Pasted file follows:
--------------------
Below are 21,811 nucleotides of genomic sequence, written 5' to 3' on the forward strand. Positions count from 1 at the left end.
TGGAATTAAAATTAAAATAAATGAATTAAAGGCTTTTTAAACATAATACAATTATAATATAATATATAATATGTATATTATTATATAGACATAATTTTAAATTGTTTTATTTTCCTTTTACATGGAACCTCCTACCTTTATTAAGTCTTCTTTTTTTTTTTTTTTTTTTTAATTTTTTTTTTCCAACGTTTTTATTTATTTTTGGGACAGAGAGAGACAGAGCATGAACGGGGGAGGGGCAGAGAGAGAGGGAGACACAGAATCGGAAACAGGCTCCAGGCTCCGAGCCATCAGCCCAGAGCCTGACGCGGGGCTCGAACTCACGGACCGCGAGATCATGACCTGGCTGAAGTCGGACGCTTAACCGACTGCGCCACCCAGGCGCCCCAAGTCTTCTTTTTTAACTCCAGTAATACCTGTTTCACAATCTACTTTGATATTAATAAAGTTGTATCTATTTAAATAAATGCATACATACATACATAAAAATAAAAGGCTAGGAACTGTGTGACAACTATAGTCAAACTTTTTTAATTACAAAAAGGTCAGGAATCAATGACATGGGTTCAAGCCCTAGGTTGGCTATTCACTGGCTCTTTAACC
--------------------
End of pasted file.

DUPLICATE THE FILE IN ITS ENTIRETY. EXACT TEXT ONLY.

Below are 21,811 nucleotides of genomic sequence, written 5' to 3' on the forward strand. Positions count from 1 at the left end.
TGGAATTAAAATTAAAATAAATGAATTAAAGGCTTTTTAAACATAATACAATTATAATATAATATATAATATGTATATTATTATATAGACATAATTTTAAATTGTTTTATTTTCCTTTTACATGGAACCTCCTACCTTTATTAAGTCTTCTTTTTTTTTTTTTTTTTTTTAATTTTTTTTTTCCAACGTTTTTATTTATTTTTGGGACAGAGAGAGACAGAGCATGAACGGGGGAGGGGCAGAGAGAGAGGGAGACACAGAATCGGAAACAGGCTCCAGGCTCCGAGCCATCAGCCCAGAGCCTGACGCGGGGCTCGAACTCACGGACCGCGAGATCATGACCTGGCTGAAGTCGGACGCTTAACCGACTGCGCCACCCAGGCGCCCCAAGTCTTCTTTTTTAACTCCAGTAATACCTGTTTCACAATCTACTTTGATATTAATAAAGTTGTATCTATTTAAATAAATGCATACATACATACATAAAAATAAAAGGCTAGGAACTGTGTGACAACTATAGTCAAACTTTTTTAATTACAAAAAGGTCAGGAATCAATGACATGGGTTCAAGCCCTAGGTTGGCTATTCACTGGCTCTTTAACC